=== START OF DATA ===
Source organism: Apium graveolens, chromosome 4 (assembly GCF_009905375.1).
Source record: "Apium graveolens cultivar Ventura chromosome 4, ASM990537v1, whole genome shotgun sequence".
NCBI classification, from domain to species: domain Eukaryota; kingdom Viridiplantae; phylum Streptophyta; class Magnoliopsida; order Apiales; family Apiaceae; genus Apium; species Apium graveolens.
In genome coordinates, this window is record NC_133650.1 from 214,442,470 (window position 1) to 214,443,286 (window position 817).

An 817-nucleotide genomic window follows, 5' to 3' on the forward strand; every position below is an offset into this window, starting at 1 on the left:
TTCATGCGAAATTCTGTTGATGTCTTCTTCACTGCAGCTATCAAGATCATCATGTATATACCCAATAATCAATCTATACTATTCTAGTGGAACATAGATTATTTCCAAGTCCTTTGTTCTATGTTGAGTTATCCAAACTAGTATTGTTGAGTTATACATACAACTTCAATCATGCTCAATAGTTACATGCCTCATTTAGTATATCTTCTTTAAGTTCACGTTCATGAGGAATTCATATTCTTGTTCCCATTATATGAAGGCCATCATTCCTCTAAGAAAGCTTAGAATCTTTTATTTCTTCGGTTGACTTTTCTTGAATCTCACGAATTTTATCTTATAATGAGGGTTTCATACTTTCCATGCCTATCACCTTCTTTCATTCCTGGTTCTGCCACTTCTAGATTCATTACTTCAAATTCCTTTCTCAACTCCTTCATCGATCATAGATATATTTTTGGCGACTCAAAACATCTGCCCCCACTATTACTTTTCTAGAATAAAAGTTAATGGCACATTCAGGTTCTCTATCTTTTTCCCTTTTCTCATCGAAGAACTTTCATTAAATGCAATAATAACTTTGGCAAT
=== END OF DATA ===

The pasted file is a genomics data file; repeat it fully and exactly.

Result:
Source organism: Apium graveolens, chromosome 4 (assembly GCF_009905375.1).
Source record: "Apium graveolens cultivar Ventura chromosome 4, ASM990537v1, whole genome shotgun sequence".
NCBI classification, from domain to species: domain Eukaryota; kingdom Viridiplantae; phylum Streptophyta; class Magnoliopsida; order Apiales; family Apiaceae; genus Apium; species Apium graveolens.
In genome coordinates, this window is record NC_133650.1 from 214,442,470 (window position 1) to 214,443,286 (window position 817).

An 817-nucleotide genomic window follows, 5' to 3' on the forward strand; every position below is an offset into this window, starting at 1 on the left:
TTCATGCGAAATTCTGTTGATGTCTTCTTCACTGCAGCTATCAAGATCATCATGTATATACCCAATAATCAATCTATACTATTCTAGTGGAACATAGATTATTTCCAAGTCCTTTGTTCTATGTTGAGTTATCCAAACTAGTATTGTTGAGTTATACATACAACTTCAATCATGCTCAATAGTTACATGCCTCATTTAGTATATCTTCTTTAAGTTCACGTTCATGAGGAATTCATATTCTTGTTCCCATTATATGAAGGCCATCATTCCTCTAAGAAAGCTTAGAATCTTTTATTTCTTCGGTTGACTTTTCTTGAATCTCACGAATTTTATCTTATAATGAGGGTTTCATACTTTCCATGCCTATCACCTTCTTTCATTCCTGGTTCTGCCACTTCTAGATTCATTACTTCAAATTCCTTTCTCAACTCCTTCATCGATCATAGATATATTTTTGGCGACTCAAAACATCTGCCCCCACTATTACTTTTCTAGAATAAAAGTTAATGGCACATTCAGGTTCTCTATCTTTTTCCCTTTTCTCATCGAAGAACTTTCATTAAATGCAATAATAACTTTGGCAAT